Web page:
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Many of Aquinas' proofs are based on Aristotle's writings. But, why did Aquinas rely so heavily on Aristotle? Science proves that Aristotle sometimes erred in his own writings. For example, Aristotle wrote (On the History of Animals, Book I, Sec. 15) that humans had eight ribs on each side,

Common to the upper and lower part of the trunk are the ribs, eight on either side...

Κοινὸν δὲ τοῦ ἄνω καὶ κάτω τοῦ θώρακος πλευραί, ἑκατέρωθεν ὀκτώ...

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It depends on how you count. If you define a rib as a bone that is connect to the sternum, then yes - human has eight ribs. This is of course different from today's definition, but this must be how Aristotle and Aquinas counted them. Thinking that Aristotle and Aquinas never saw a human skeleton is ridiculous. This is similar to the myth that Aristotle believed fly has 4 legs. Aristotle wrote about a species of mayfly that uses only four legs for walking. –  zefciu Feb 19 '13 at 9:14
I am reminded that Socrates had the habit of calling individuals gadflies. –  Juann Strauss Aug 14 '13 at 15:14

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Thomas Aquinas definitely took advantage of Aristotle (following the lead of Albertus Magnus) but he was not uncritical in his reception. Aristotle's major writings were only recently rediscovered in the West and were the topic of intense scholarly effort. But at the same time, there was a lot of doubt about whether Aristotle was a suitable source of knowledge for Christians - he was not only a pagan, but his work was also seen as potentially 'contaminated' by its transmission through the Muslim world. As a scholar, then, the aim of Aquinas could not have been to simply parrot the teachings of Aristotle, but to reconcile or absorb them into Christian thought. For example, Aristotle argues in the Physics that the world has always existed, but Aquinas says "that conflicts with our faith" (Sententia super Physicam 8.2).

In any case, for Aquinas and Albertus, the main attraction of Aristotle wasn't just that he was a fertile source of good philosophical material in general. They were really interested in his metaphysics, because of the promise it had for establishing a coherent system of thought covering theology, philosophy, science, ethics, and politics. Thomism includes an understanding of 'natural law' and 'natural theology' that is the bridge between revealed truth on the one hand, and observation and reason on the other. In this way, Scripture and tradition can be brought to bear on philosophical questions that would otherwise be inaccessible, since the Bible is not a book of philosophical propositions. It also allows better engagement with non-Christians, since "Muslims and pagans do not agree with us on the authority of any scripture" and so "one must fall back to natural reason" (Summa contra Gentiles 1.2). Aristotle's ethics were another part of this - Thomas wrote a commentary on the Nicomachean Ethics, and his natural law approach to ethics is very much due to Aristotle's teleological ideas, again resting on his metaphysics. If you look at modern work in the tradition of Thomas, it's all about this kind of thing: the twenty-four theses of Pius X in Postquam sanctissimus (1914) are primarily metaphysical (in re praesertim metaphysica).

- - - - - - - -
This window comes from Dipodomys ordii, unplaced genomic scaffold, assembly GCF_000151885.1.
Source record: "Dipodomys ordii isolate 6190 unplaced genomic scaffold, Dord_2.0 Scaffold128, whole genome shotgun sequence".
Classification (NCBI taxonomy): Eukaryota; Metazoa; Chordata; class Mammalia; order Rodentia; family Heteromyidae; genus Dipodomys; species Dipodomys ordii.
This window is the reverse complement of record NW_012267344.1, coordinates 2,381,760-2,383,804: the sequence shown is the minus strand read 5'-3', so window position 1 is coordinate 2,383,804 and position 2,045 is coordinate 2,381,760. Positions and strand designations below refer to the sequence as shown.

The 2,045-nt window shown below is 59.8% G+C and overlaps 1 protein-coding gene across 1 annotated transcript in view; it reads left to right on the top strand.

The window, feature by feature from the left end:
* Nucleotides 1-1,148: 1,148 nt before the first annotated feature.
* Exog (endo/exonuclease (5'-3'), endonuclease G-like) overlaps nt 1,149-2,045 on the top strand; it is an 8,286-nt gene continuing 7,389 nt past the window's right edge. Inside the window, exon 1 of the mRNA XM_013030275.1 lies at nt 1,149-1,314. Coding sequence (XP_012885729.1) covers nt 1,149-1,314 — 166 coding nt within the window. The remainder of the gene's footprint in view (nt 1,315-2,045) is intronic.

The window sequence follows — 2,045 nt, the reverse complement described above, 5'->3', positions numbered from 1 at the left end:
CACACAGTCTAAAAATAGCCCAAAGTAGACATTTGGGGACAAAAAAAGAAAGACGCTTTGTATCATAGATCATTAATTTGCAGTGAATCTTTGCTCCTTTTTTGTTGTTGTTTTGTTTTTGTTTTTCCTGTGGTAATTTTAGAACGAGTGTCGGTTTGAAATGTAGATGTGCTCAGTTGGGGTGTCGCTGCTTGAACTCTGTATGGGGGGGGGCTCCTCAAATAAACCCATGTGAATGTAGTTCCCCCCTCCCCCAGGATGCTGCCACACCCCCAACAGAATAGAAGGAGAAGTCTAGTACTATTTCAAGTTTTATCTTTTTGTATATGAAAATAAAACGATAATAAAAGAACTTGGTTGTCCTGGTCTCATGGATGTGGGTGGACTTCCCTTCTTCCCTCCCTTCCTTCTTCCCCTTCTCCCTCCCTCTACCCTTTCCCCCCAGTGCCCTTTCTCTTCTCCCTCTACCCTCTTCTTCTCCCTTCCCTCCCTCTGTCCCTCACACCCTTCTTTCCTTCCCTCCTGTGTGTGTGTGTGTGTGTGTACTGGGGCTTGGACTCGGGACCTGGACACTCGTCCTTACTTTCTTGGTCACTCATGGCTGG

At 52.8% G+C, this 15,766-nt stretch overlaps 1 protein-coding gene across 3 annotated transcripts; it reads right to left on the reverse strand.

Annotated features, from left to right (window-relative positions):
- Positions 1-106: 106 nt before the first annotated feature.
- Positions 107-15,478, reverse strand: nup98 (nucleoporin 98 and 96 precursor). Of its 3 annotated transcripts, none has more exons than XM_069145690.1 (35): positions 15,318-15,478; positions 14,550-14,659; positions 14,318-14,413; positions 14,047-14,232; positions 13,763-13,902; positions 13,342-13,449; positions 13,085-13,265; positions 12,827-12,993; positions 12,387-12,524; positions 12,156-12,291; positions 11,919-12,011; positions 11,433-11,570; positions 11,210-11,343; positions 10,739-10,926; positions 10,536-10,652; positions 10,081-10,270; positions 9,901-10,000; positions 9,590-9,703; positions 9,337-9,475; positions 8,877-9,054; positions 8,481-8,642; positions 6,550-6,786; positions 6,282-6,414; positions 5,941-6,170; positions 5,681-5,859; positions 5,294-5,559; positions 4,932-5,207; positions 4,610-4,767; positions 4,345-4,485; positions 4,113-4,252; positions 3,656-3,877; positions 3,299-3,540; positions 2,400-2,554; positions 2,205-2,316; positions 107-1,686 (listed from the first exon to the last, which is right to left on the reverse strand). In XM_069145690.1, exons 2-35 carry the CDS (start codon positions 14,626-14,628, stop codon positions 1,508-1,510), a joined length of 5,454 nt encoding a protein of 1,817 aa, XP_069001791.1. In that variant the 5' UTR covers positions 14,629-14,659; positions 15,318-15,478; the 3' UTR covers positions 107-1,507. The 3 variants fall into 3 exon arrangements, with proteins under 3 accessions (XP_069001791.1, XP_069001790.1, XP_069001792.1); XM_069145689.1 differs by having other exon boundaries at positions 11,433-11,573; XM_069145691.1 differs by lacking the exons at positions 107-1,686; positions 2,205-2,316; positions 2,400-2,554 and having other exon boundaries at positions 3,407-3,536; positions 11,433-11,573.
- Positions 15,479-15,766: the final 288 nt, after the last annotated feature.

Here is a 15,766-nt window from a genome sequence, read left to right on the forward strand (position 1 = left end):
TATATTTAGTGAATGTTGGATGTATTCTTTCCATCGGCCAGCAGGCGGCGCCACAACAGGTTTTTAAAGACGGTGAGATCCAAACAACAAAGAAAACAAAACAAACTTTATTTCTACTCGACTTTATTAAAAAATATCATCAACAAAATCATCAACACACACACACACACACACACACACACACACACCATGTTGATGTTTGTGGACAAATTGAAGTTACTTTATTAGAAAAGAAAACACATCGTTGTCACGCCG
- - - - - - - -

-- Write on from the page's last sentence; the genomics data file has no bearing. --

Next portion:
It is true that there are problems with Aristotle's science which Thomas did not correct. And the same goes for other philosophers he used. The rib issue is pretty harmless but there are other points, like the nature of women, which are not. He follows Aristotle in assuming that women are imperfect men, suffering from a birth defect caused by excessive moisture in the womb (On the generation of animals; Summa Theologiae 1.92.11) and therefore in a state of subjection (Summa Supplement 39.1). Of course we now know that this is wrong, but it's not reasonable to expect a thirteenth-century man to know what we do. These flaws in Aristotle are evident to us but would not have been so glaring to Aquinas. In any case, Thomas is more interested in the methodology of Aristotle (including his logic and metaphysics) than in his specific data (e.g. that men have more teeth than women, History of Animals 2.3). Again, the modern iteration of Thomism would be able to reject "anything that ill agrees with the discoveries of a later age" (Leo XIII, Aeterni Patris, 1879) while still accepting the basic approach.

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